The lack of subtext from JJ should be no surprise, particularly since he says he got the idea from seeing Godzilla toys in Japan and thought “Wouldn’t it be nice to have an American monster of similar proportions” (Rob is due to go to Japan for a job, so it makes for kind-of an exchange programme). Godzilla was a comment on the nuke threat. This monster is a commentary on… Well, the instant response is “another terrorist attack?”, invoking 9/11 fear porn (the movie received some criticism for this, but arguably less offensive to reflect it than predict it). The first we see of a disturbance is an oil tanker capsizing, however, suggesting an eco-message; look what the destruction of Gaia has unleashed! I’m sure Greta’s handlers have it conspicuously on positioned her DVD shelf. 

Hud: I mean, for all we know, it’s from another planet and flew here.

That slightly falls apart, it seems, if you research the viral marketing. Yes, it’s an ancient amphibious organism discovered during the construction of an oil platform by a Japanese company off the Connecticut coast. But rather than drilling for oil, this is for the purposes of extracting Sea Bed Nectar… the secret ingredient for drink Slusho??? Really?! What is this, Futurama? Apparently, after the creature’s discovery, the co uses the platform to study the creature and its parasites (which have been using the nectar to nourish the creature). I’m unsure that one can construe anything cogent from that mess. There’s still an enviro aspect, but it’s rather muddied by the lunacy. However, a deadly threat to the wellbeing of future generations, in the oceans, that isn’t oil and may be introduced into our foodstuffs… Black Goo perhaps? Further, it seems this web take is only canonical when it suits the makers; when discussing a sequel, Reeves referenced seeing something dropping into the ocean in the final scene, which may have been a satellite crashing or a creature.

Perhaps then, the more pervasive point is that man’s messing with nature will come back and bite him in the ass. Earlier, but relatively recent, act-of-god disaster fare like The Day After Tomorrow, Armageddon and The Core were giving way to science-gone-wrong, or something sinister unleashed, per 28 Days Later, I Am Legend, The Mist and The Happening; humanity has it coming, whatever it is, most likely culminating in the coof. There’s also a Ukrainian man asking for help to find his daughter and family; I’m sure that can be construed somehow, in a programming sense.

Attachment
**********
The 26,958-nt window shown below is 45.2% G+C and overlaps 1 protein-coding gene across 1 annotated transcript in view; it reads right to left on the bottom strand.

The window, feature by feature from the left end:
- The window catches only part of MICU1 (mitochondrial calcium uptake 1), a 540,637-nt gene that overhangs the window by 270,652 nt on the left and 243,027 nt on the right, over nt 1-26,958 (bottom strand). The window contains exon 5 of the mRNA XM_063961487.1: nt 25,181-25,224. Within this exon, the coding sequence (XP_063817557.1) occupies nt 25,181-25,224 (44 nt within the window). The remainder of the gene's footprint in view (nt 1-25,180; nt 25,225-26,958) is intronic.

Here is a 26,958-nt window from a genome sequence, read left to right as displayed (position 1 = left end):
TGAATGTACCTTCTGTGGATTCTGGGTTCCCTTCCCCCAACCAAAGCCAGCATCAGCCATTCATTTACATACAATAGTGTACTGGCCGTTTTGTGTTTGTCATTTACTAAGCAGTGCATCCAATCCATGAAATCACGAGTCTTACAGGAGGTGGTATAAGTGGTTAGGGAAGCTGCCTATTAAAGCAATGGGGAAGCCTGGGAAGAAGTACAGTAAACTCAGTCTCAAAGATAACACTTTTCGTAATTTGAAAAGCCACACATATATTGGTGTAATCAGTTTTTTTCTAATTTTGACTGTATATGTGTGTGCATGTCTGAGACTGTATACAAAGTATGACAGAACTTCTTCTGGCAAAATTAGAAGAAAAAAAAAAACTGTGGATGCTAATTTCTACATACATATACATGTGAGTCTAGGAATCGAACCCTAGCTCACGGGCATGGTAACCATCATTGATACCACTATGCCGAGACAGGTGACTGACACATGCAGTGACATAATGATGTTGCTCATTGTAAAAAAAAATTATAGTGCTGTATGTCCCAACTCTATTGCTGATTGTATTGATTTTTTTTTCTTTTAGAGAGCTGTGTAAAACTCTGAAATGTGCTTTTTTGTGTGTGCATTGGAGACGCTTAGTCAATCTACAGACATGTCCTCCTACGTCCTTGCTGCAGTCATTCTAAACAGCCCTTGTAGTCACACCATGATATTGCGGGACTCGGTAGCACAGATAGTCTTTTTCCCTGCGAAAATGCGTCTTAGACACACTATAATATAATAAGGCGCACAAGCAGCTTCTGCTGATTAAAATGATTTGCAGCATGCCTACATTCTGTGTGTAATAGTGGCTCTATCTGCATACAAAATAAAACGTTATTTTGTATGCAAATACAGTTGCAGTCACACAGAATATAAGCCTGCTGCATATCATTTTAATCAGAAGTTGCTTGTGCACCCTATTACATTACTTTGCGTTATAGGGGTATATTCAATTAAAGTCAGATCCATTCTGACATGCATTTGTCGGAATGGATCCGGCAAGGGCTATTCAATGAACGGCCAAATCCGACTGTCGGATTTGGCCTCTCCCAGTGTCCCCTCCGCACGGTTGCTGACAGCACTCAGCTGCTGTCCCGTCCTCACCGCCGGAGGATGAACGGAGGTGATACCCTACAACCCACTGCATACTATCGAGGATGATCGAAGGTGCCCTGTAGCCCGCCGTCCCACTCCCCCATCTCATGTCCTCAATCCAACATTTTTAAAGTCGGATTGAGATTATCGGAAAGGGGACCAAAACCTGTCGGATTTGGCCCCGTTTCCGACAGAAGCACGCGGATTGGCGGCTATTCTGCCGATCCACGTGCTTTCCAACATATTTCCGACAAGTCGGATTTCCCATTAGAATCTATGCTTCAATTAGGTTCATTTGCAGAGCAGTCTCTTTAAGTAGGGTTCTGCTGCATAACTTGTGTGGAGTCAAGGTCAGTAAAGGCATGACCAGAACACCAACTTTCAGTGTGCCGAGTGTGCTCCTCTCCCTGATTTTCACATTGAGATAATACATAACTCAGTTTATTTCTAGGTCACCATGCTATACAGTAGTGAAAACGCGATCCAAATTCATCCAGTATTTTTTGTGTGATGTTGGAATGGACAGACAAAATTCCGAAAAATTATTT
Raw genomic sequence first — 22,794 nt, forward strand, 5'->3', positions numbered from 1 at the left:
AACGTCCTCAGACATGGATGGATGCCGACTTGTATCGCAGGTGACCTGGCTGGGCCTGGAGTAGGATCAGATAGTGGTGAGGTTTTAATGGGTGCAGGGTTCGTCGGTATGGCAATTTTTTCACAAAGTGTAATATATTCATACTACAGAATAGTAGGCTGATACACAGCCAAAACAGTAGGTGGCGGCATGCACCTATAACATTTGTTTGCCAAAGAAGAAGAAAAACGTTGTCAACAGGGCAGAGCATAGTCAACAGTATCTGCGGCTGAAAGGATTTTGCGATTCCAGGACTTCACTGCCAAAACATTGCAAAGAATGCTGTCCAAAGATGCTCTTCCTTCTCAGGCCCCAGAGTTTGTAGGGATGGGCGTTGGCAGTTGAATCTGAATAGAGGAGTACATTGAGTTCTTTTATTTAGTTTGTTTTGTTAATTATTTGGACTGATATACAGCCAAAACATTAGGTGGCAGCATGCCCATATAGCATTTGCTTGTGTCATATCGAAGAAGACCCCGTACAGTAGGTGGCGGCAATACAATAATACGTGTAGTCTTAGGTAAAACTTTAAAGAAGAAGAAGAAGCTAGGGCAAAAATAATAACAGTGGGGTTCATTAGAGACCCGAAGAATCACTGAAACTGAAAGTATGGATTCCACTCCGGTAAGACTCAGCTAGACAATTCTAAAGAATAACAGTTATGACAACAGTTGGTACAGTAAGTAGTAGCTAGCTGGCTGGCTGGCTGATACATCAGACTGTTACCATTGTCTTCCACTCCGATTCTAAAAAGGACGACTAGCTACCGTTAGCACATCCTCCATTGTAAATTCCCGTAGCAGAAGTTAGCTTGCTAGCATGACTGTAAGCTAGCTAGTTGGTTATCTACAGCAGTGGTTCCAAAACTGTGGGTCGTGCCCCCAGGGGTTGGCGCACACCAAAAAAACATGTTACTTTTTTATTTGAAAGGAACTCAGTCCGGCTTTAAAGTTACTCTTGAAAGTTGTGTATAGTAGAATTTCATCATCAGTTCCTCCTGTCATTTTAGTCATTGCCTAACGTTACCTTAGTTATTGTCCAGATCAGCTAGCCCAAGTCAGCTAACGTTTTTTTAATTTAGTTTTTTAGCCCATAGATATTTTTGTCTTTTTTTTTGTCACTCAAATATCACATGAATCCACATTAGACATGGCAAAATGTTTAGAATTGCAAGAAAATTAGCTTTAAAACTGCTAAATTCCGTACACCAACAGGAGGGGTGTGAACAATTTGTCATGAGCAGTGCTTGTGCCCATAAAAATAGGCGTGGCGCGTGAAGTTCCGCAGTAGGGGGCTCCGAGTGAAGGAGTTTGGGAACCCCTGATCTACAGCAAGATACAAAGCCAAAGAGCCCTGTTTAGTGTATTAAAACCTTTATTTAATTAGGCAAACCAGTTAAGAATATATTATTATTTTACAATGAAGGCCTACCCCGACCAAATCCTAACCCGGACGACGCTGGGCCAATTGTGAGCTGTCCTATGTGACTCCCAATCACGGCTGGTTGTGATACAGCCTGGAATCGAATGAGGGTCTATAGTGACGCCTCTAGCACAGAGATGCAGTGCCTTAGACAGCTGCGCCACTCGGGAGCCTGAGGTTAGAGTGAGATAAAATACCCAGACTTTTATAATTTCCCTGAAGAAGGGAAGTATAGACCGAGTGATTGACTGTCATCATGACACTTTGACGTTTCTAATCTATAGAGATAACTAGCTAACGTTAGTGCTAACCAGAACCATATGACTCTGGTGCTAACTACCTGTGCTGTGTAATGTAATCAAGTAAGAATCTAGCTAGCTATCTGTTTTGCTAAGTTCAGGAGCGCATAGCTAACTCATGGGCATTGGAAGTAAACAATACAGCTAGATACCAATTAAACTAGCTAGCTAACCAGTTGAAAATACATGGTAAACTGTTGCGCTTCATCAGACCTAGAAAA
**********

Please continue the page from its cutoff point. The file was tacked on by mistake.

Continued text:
At the time, there was speculation over content – it was Lost related, an actual Godzilla sequel, Lovecraftian – which tends to reflect how mystery-piquing productions can frequently backfire as fans will invariably come up with something significantly more promising – or geeky, at very least – than the actual movie. The title wasn’t fixed for ages, such that the makeshift name (the government’s case designation) finally stuck. As is usually the case, there were complaints about shakycam etc, but that’s par for the course with this kind of thing. Short of Soderbergh being at the party and turning the proceedings into an impromptu sequel to Schizopolis, this was always going to be how it looked. 

It seems a bona-fide sequel is back on the agenda – it was initially delayed due to kaju fatigue – but the whole Bad Robot deal looks increasingly precarious right now (is JJ even alive? He’s at very least in stricken retreat, licking his Star Wars wounds). All its movies are pending productions, and most of its TV shows are dead in the water (indeed, while there are a few multi-season success stories historically, the stiffs far outnumber them). I haven’t actually checked out the last couple of their movies (Overlord, Lou), but I don’t see a significant backlog building up any time soon.

Our Score

Click to Confirm Your Score
[Total: 0 Average: 0]

Most Popular

What is currently passing for knowledge around here.

  • I thought this was the cousins’ dinner.
    I thought this was the cousins’ dinner.
  • Old Boggy walks on Lammas Eve.
    Old Boggy walks on Lammas Eve.
  • Send in the Clones: Donald Marshall and the Underworld
    Esoterica Now
    Send in the Clones: Donald Marshall and the Underworld
  • The Vaccine
    The Q & A
    The Vaccine
  • You’ve got a lot to learn, jungle man.
    You’ve got a lot to learn, jungle man.
  • When the horizon’s in the middle, it’s boring as shit.
    When the horizon’s in the middle, it’s boring as shit.